The ethnicization of social relations (ethnicity, secularism and discrimination): This research looks at inclusion policies and processes for populations of immigrant origin from Muslim countries settled in Europe. It questions the prevailing political ideology and public action, as well as the mobilizations and the social and cultural practices of these populations. In particular, studies look at how school education deals with religious and cultural diversity. Conflicts around secularism, struggles against discrimination, and the normalisation of Islam are some of the key subjects under study. In the field of education, ties have been established with SFERE, a federative institutional structure set up by Aix-Marseille University, as well as with the INSPÉ and the Local Education Authority of Aix-Marseille. The RIED network (International Education and Diversity Network) has offices in France through IREMAM.
Economic anthropology and religious norms: This theme deals with the study of the tripartite relationship between religious officials, politics and the economy. It brings together research that analyses the normative religious dynamics of “market economies”, where the economy is partly “disincorporated” of its social relations. Taking into account both the economic dimension of religious practices, and the religious dimension of economic practices, provides an opportunity to reappraise the binary model of secularisation that puts the political in opposition with the religious (according to various models of “leaving” or “returning” to religion, post-secularisation, etc.). This theme coordinates and encourages research on the circulation and commercialisation of “faith goods”, both material and immaterial, which are resistant to classical economic analysis, are legally challenging, and do not fit well into an overly restrictive sociological conception of “religious practices”. To this aim, the MHALEC program (funded by the Central Bureau of Worship, French Ministry of the Interior, 2016-2018) works to keep abreast with the economic, legal and socioreligious reality of the halal market in France (and its legal aspects in the European Union).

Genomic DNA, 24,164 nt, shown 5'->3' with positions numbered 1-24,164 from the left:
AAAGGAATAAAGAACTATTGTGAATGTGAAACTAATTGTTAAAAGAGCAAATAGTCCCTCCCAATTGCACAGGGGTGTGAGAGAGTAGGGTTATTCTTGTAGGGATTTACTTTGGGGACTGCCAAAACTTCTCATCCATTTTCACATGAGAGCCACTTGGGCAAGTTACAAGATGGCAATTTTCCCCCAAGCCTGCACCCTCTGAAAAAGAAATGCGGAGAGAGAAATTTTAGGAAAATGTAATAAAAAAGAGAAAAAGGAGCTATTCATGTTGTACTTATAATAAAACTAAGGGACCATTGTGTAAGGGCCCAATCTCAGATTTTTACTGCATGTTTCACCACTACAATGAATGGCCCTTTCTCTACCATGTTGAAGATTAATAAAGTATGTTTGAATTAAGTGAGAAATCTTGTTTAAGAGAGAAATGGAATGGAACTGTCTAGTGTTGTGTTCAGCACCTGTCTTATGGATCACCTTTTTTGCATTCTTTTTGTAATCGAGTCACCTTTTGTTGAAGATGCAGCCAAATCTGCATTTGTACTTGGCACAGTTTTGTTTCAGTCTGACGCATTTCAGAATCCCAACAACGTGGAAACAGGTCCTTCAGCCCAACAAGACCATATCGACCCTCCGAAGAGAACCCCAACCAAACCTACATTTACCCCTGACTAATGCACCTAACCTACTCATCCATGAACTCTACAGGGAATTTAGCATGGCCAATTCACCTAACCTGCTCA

Islamic humanitarian aid in France, from “NGO” label to the search for an original Muslim approach ? This program, financed by the French Ministry of the Interior’s Central Bureau of Worship, aims to study the emergence of associations and humanitarian NGOs labelled as “Muslim” in the French public space. Between mimetism of a universalist-style humanitarian aid and the search for an alternative Islamic approach, between the need for professionalisation and activist engagement drawing on a co-religious ethos, between forces of change and continuity, what is specific to French Islamic humanitarian aid, and what makes it unique ?
Since the early 2000s, the countries of the Maghreb and the Mashrek have seen a new stage in their urban transition. With 70% of the region’s population concentrated in its cities, which have expanded considerably, the urban structure has become increasingly dense, and the hierarchy of urban networks reinforced. Be they national or regional cities, medium or small towns, cities in the process of restructuration, young cities (with planned urbanism), or new cities (with local dynamics), the city of the Arab world comes in many different forms. Steeped in their own contradictions, bubbling with tension, they seek coherence and structure under the joint and contradictory actions of public policy and of different social actors. The societies of the Arab and Muslim worlds face many common challenges, and each have developed their own unique methods for building their urban societies, more or less dependent upon characteristics inherited from their contrasting histories. The ambition of this theme is to explore different fields that might allow us to better comprehend urban dynamics, by privileging themes such as urban restructuring and socio-spatial redistribution, the production and circulation of urban and architectural models, public policies and urban governance issues, practices in public spaces, social groups in the city, local identities and hierarchies of belonging, and forms of urban mobility.